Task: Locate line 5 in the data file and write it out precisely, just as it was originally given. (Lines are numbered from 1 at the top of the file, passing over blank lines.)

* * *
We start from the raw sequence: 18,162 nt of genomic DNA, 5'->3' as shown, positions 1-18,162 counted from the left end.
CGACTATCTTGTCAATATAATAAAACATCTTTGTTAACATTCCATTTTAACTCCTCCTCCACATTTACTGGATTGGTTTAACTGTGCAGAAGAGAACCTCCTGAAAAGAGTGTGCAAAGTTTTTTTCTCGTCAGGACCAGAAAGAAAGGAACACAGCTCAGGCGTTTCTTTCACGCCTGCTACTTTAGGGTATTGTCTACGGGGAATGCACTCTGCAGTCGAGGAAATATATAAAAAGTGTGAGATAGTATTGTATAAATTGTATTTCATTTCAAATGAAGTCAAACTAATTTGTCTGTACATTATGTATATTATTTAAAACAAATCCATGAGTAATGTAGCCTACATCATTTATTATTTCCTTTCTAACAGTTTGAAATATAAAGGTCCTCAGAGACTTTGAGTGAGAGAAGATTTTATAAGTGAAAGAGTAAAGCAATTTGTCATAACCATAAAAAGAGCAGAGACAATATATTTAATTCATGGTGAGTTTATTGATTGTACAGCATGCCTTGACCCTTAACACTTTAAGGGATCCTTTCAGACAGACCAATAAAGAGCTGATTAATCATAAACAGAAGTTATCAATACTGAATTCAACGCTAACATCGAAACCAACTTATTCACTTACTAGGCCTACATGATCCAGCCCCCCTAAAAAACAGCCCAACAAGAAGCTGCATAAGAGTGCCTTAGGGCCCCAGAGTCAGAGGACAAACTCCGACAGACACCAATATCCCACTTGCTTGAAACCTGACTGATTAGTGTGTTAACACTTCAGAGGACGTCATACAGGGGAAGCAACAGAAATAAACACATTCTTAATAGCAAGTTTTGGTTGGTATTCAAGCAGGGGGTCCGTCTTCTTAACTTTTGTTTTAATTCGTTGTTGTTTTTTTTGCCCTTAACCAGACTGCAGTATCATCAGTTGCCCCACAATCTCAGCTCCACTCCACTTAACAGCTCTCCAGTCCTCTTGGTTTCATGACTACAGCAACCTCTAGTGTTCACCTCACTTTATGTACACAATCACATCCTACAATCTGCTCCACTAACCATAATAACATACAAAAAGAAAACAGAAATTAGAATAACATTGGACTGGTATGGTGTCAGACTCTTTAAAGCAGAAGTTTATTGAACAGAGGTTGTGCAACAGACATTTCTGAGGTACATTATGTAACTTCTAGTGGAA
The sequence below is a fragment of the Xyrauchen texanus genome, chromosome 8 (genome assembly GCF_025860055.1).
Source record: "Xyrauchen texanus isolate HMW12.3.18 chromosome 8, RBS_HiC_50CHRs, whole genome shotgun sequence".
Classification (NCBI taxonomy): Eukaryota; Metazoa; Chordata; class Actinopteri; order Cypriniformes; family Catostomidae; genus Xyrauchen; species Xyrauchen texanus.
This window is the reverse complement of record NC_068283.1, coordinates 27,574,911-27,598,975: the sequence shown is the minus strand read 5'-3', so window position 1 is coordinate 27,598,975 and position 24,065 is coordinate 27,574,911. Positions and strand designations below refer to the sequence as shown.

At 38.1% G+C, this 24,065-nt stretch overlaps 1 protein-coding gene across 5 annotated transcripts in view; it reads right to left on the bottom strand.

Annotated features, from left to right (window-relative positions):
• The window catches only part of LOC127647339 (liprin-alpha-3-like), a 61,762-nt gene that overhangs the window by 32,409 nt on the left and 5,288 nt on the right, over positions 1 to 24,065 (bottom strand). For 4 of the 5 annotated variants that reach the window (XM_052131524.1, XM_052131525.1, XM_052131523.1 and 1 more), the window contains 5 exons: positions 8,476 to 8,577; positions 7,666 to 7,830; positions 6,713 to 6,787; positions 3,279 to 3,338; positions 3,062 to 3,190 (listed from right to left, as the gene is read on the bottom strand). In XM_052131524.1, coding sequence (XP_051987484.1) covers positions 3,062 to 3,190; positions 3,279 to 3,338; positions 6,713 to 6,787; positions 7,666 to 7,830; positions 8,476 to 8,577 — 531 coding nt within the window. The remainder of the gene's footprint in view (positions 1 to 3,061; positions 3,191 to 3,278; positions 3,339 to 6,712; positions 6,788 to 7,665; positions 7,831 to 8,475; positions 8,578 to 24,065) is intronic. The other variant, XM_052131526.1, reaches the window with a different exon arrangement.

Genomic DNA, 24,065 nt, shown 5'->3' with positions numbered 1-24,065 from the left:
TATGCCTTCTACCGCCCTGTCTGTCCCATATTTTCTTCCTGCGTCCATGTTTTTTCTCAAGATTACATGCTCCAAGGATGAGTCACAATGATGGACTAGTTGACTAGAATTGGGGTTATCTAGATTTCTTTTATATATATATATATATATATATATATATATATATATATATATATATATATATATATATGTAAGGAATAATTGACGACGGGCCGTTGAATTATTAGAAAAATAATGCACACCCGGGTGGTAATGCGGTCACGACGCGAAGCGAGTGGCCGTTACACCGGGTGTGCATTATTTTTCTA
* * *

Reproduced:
Classification (NCBI taxonomy): Eukaryota; Metazoa; Chordata; class Actinopteri; order Cypriniformes; family Catostomidae; genus Xyrauchen; species Xyrauchen texanus.